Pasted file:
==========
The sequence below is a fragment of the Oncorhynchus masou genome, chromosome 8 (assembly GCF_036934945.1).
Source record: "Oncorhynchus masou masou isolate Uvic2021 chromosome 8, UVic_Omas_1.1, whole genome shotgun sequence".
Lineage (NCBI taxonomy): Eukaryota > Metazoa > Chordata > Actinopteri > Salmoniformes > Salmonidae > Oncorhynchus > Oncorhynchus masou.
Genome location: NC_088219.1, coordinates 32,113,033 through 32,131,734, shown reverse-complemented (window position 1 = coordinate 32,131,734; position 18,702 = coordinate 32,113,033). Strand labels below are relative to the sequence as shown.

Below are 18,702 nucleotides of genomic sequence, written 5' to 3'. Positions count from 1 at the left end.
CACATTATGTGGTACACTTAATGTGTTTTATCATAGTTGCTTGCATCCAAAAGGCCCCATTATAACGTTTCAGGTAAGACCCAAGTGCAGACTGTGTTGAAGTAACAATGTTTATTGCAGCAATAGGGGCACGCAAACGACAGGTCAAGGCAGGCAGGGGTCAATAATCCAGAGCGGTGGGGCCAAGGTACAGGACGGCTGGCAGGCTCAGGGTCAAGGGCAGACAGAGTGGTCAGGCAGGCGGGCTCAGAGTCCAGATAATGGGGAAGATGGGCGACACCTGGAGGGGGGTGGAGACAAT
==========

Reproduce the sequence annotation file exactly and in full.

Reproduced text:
The sequence below is a fragment of the Oncorhynchus masou genome, chromosome 8 (assembly GCF_036934945.1).
Source record: "Oncorhynchus masou masou isolate Uvic2021 chromosome 8, UVic_Omas_1.1, whole genome shotgun sequence".
Lineage (NCBI taxonomy): Eukaryota > Metazoa > Chordata > Actinopteri > Salmoniformes > Salmonidae > Oncorhynchus > Oncorhynchus masou.
Genome location: NC_088219.1, coordinates 32,113,033 through 32,131,734, shown reverse-complemented (window position 1 = coordinate 32,131,734; position 18,702 = coordinate 32,113,033). Strand labels below are relative to the sequence as shown.

Below are 18,702 nucleotides of genomic sequence, written 5' to 3'. Positions count from 1 at the left end.
CACATTATGTGGTACACTTAATGTGTTTTATCATAGTTGCTTGCATCCAAAAGGCCCCATTATAACGTTTCAGGTAAGACCCAAGTGCAGACTGTGTTGAAGTAACAATGTTTATTGCAGCAATAGGGGCACGCAAACGACAGGTCAAGGCAGGCAGGGGTCAATAATCCAGAGCGGTGGGGCCAAGGTACAGGACGGCTGGCAGGCTCAGGGTCAAGGGCAGACAGAGTGGTCAGGCAGGCGGGCTCAGAGTCCAGATAATGGGGAAGATGGGCGACACCTGGAGGGGGGTGGAGACAAT